AGRICULTURE, Mechanisaiton and Irrigation minister Joseph Made has advised livestock farmers to immediately start destocking to avoid heavy losses because of lack of pastures due to drought.
Made said drought had set in early and farmers should not mislead themselves into thinking they would be able to feed their livestock during the hunger period.
“So, I want to deal with the question of destocking first that those animals that we see are not in a reasonable condition,” Made told Senators on Thursday.
“We should not try to mislead ourselves and say we will feed those animals.
“This is our strongest advice that animals that are not in good condition in terms of the coming two or three months, let us try to destock and we remain with animals that we will be able to look after by putting them in the feedlots.”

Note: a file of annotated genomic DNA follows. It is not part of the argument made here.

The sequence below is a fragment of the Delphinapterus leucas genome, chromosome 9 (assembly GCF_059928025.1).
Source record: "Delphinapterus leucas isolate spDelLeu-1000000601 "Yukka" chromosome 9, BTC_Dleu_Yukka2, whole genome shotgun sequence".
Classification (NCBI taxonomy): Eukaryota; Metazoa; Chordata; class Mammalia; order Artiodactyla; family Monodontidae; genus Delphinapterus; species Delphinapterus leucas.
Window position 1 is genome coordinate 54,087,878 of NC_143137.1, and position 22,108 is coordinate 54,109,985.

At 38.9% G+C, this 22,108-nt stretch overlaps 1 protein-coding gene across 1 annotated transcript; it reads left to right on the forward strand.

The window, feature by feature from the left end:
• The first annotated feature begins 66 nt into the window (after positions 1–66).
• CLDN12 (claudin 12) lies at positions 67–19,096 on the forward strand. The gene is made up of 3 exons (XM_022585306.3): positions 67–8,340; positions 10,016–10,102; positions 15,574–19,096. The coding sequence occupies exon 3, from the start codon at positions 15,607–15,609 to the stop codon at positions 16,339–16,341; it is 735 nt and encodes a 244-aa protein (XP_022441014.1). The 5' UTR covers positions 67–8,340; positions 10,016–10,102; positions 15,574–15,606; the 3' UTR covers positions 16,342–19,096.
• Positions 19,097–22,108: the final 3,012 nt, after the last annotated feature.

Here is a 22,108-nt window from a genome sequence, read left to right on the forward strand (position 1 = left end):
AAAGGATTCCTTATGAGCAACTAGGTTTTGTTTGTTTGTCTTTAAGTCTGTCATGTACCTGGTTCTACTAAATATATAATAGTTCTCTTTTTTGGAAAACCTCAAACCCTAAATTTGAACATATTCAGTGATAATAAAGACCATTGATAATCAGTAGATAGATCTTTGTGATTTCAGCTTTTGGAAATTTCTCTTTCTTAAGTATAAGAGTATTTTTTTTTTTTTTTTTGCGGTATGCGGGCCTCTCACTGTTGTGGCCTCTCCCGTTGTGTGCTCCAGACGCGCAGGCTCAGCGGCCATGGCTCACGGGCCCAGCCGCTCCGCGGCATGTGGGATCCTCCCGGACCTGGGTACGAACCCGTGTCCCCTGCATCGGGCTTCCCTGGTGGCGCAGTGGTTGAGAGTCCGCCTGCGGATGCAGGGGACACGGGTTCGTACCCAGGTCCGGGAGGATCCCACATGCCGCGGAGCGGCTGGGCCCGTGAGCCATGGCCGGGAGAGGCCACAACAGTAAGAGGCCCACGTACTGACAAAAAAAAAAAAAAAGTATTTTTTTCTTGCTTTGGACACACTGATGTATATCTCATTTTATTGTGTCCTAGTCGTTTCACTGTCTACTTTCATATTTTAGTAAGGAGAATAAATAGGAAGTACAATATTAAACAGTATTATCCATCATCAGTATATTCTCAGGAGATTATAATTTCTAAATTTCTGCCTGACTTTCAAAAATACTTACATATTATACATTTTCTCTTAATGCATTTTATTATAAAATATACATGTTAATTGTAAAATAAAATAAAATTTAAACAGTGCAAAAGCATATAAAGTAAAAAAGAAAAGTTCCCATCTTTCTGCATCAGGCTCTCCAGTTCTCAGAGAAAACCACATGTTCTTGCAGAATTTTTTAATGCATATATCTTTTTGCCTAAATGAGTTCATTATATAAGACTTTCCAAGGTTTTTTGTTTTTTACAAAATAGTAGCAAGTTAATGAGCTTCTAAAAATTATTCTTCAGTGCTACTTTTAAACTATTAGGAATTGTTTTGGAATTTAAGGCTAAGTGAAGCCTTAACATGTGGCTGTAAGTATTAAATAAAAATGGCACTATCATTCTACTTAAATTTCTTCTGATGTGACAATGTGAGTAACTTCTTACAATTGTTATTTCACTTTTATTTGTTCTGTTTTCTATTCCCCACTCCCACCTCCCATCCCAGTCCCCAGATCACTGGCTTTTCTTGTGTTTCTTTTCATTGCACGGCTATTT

Made was responding to a question by Matabeleland South Senator Angeline Masuku on government readiness in sending tractors to “cut grass in order to prepare stockfeed” to save livestock from death due to lack of pastures.
Matabeleland South has over the years lost thousands of cattle due to drought caused by poor rains.
“This is my advice at the moment because we can see that where we are going, it is going to be a long time in terms of the availability of even the pasture itself, as well as the bailing capacity and the water resources,” he said.
“We are working on a detailed programme on the issue of bailing; it is not going to be the Ministry of Agriculture Mechanisation and Irrigation Development alone, but it includes Water and Environment and other institutions, plus the farmers themselves as well.
“But we are going to assist and we are mobilising the resources, including even the funding that we are going to get from the European Union.”
The country is this year expected to suffer another drought due to a poor rainfall season.
Already, the Meteorological Department has warned that the rainy season is over, while farmers have reported that some of their crops have been a write-off.
Last September, a government report claimed the country was expecting to record a surplus in harvests, but that was before the rainy season even commenced.